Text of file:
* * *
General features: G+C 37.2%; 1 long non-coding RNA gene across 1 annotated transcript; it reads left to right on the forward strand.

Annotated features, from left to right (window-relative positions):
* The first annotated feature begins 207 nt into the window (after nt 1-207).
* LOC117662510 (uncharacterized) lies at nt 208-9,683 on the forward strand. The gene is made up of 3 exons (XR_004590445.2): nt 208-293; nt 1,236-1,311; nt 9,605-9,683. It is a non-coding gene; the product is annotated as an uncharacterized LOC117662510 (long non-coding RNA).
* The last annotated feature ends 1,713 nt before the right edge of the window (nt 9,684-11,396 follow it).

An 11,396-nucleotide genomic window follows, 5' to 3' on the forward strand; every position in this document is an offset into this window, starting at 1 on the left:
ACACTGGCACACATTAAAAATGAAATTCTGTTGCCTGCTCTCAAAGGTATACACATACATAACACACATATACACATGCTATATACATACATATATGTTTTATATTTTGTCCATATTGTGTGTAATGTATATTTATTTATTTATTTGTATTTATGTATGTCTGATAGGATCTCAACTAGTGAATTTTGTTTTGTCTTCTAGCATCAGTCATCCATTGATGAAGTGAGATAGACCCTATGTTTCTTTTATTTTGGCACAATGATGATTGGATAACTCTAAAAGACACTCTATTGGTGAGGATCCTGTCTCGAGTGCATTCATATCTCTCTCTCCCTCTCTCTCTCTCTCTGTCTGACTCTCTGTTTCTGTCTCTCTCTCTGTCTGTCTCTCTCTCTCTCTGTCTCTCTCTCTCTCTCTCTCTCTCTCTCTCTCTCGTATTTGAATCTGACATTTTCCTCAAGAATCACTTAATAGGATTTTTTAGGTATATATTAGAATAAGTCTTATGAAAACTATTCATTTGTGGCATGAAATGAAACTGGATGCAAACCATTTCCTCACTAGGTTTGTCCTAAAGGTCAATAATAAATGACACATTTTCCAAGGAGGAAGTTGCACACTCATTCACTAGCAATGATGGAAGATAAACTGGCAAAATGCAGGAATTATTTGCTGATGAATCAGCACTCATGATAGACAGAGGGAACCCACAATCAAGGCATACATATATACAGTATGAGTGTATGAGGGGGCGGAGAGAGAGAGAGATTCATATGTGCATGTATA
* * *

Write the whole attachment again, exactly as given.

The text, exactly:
General features: G+C 37.2%; 1 long non-coding RNA gene across 1 annotated transcript; it reads left to right on the forward strand.

Annotated features, from left to right (window-relative positions):
* The first annotated feature begins 207 nt into the window (after nt 1-207).
* LOC117662510 (uncharacterized) lies at nt 208-9,683 on the forward strand. The gene is made up of 3 exons (XR_004590445.2): nt 208-293; nt 1,236-1,311; nt 9,605-9,683. It is a non-coding gene; the product is annotated as an uncharacterized LOC117662510 (long non-coding RNA).
* The last annotated feature ends 1,713 nt before the right edge of the window (nt 9,684-11,396 follow it).

An 11,396-nucleotide genomic window follows, 5' to 3' on the forward strand; every position in this document is an offset into this window, starting at 1 on the left:
ACACTGGCACACATTAAAAATGAAATTCTGTTGCCTGCTCTCAAAGGTATACACATACATAACACACATATACACATGCTATATACATACATATATGTTTTATATTTTGTCCATATTGTGTGTAATGTATATTTATTTATTTATTTGTATTTATGTATGTCTGATAGGATCTCAACTAGTGAATTTTGTTTTGTCTTCTAGCATCAGTCATCCATTGATGAAGTGAGATAGACCCTATGTTTCTTTTATTTTGGCACAATGATGATTGGATAACTCTAAAAGACACTCTATTGGTGAGGATCCTGTCTCGAGTGCATTCATATCTCTCTCTCCCTCTCTCTCTCTCTCTGTCTGACTCTCTGTTTCTGTCTCTCTCTCTGTCTGTCTCTCTCTCTCTCTGTCTCTCTCTCTCTCTCTCTCTCTCTCTCTCTCTCGTATTTGAATCTGACATTTTCCTCAAGAATCACTTAATAGGATTTTTTAGGTATATATTAGAATAAGTCTTATGAAAACTATTCATTTGTGGCATGAAATGAAACTGGATGCAAACCATTTCCTCACTAGGTTTGTCCTAAAGGTCAATAATAAATGACACATTTTCCAAGGAGGAAGTTGCACACTCATTCACTAGCAATGATGGAAGATAAACTGGCAAAATGCAGGAATTATTTGCTGATGAATCAGCACTCATGATAGACAGAGGGAACCCACAATCAAGGCATACATATATACAGTATGAGTGTATGAGGGGGCGGAGAGAGAGAGAGATTCATATGTGCATGTATA